After two final plats were approved Monday by the Warsaw Plan Commission, City Planner Jeremy Skinner gave the board a heads-up about an upcoming housing discussion.

The first final plat approved was for 13 lots at Harrison Ridge subdivision on the northeast side of Husky Trail, north of Harrison Elementary School. The applicant – who was not present – was listed as Harrison Lake Development LLC.

Senior Planner Justin Taylor said the final plat for section 3 of Harrison Ridge was submitted and reviewed for conformity to the city’s subdivision control ordinance. The subdivision meets all of the development requirements for a Residential-2 zoning district.

He said the final plat is consistent with the preliminary plat that was approved in 2006. “So we see no reason for you not to approve the final plat for the Harrison Ridge phase 3 subdivision,” Taylor said.

Rick Keeven, commission member, asked what the price range of the homes in there were. Skinner said they’re $220,000 to $250,000.

“Oh, they’re pretty nice homes then,” Keeven responded, and then asked if that home price falls in the range that the city has a need for.

“I think that is a category the city needs. We’re currently doing a housing study that is going to tell us hopefully a lot more about what that need is,” Skinner said. “We’re hoping to have that done by sometime in December.”

Diane Quance, commission member and city councilwoman, said she visited the Harrison Ridge subdivision two weeks ago.

“All of the homes are occupied now, and then they’ve already started building some homes down in this area, and a couple of homes already have sold signs on them. Some of them are being rented, so there’s renters in there, so they belong to like a landlord and then they’re renting, but they’re still nice homes and they seem to be going. The people that live there were talking to me about being excited about this road being extended and knowing people wanted to move in there,” Quance said.

With no remonstrators, the final plat was approved 5-0.

The second final plat was for the Greenmark Subdivision at 2020 Polk Drive, with four lots created out of one. It’s in an Industrial-2 Commercial zoning on 21.25 acres. The applicant – represented by attorney Steve Snyder – is TLCO Inc.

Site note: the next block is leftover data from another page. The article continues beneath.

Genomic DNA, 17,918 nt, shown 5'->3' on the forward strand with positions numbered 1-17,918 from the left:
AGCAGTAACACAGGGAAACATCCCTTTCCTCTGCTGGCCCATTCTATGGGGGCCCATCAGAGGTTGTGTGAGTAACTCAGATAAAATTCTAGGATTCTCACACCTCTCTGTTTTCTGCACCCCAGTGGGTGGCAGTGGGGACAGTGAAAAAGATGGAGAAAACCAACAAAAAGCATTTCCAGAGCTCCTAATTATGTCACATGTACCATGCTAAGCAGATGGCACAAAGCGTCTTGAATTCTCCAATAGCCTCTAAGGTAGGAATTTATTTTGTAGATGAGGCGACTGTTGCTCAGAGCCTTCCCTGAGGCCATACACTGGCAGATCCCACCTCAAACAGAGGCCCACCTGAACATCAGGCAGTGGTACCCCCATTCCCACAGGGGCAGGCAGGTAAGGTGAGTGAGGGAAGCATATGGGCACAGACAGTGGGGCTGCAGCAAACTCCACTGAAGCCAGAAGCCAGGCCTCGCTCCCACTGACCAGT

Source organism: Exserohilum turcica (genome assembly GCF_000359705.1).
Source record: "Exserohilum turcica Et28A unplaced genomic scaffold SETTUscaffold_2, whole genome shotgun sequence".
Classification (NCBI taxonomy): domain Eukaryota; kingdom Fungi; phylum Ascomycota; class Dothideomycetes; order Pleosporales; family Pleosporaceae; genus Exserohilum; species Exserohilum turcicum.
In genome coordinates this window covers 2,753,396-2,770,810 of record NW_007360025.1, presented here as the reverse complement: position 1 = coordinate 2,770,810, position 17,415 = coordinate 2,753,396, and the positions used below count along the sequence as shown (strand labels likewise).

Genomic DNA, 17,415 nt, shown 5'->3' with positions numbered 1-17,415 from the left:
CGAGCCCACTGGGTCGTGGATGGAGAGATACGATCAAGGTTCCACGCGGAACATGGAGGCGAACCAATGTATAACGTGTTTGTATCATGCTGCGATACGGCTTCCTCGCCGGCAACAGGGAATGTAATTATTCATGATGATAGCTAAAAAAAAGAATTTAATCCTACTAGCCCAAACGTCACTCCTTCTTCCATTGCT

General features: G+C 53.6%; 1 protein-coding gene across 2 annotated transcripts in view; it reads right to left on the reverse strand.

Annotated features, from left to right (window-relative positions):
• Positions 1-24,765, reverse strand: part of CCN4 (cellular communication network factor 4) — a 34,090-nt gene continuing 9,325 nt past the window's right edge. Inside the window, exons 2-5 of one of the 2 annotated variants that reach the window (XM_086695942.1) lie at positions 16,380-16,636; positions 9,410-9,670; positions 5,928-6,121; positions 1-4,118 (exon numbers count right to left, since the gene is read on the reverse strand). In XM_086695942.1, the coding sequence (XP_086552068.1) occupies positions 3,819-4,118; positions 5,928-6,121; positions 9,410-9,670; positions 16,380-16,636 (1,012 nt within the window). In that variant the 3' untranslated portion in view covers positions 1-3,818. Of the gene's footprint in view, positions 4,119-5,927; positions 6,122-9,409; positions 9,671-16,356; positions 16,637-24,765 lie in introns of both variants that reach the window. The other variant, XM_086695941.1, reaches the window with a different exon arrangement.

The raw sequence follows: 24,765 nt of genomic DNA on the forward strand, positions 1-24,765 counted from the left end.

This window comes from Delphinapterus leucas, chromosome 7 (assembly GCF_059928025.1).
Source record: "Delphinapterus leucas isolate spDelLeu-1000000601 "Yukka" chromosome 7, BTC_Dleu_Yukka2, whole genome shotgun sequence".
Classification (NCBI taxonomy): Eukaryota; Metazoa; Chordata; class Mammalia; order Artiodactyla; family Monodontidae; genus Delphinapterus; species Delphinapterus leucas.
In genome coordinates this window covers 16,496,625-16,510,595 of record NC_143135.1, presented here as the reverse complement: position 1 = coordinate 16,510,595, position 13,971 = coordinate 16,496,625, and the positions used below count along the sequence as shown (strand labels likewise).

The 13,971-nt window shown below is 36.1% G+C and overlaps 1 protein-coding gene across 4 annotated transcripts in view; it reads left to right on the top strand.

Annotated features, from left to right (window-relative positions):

Taylor said the final plat was submitted in a timely fashion and reviewed for its conformity to the subdivision control ordinance.

“There is an extension of Polk Drive that will remain private at this time. With that said, there’s no reason for us not to approve the final plat with this subdivision,” Taylor said.

Keeven asked if the subdivision was going to be a commercial one. Skinner said it would be industrial.

Snyder said his only comment was to agree with Taylor completely. There were no remonstrators to the petition, and it was approved 5-0.

Since housing came up during the meeting, Skinner told the commission he wanted to talk to the members a little bit about the city’s current efforts at starting “the ability for us to do two residential TIFs.”

He said they’ll start at the Redevelopment Commission in November, followed by the Plan Commission, City Council and then return to the Redevelopment Commission.

“So sometime here in November, you’ll have before you two proposed residential TIF districts,” he said, adding that the city is holding four public meetings to engage the public.

Public engagement sessions for the “south” proposed district will be at 5:30 p.m. Oct. 16 and 30 at Eisenhower Elementary School, 1900 S. County Farm Road, Warsaw. The session for the “north” proposed district will be at 5:30 p.m. Oct. 17 and 28 at Harrison Elementary School, 1300 Husky Trail, Warsaw.

“They are within those residential TIF areas,” Skinner said. More information on the TIF districts can be found on the city’s website and Facebook pages, or at Skinner’s office in the city hall.

Quance said it was her understanding the city had to finish the process by year’s end, and Skinner said that was correct.

He also explained, “So the TIF district will give us a set of tools. It’s not going to set housing, it’s not going to create housing, it’s going to give us a set of tools to incentivize housing. How we use that set of tools is still up to us as a community. There will be a lot of discussion going forward on how do we utilize this new set of tools that the state has enabled us to take advantage of.”

He said he hoped the housing study would provide a better understanding of what type of housing the city is lacking.

“If you ask me, I think it’s going to be a very broad range. I think we’re lacking a variety of a lot of different housing – whether it be apartments, single-family homes. Price ranges, probably two or three different price ranges we’re lacking,” Skinner said.

“It’ll be up to us as a community to take these tools that we’re going to take advantage of and use them to fill in those gaps,” Skinner said.

In one other piece of business, the board also noted it was member Jim Gast’s 75th birthday and congratulated him on the milestone.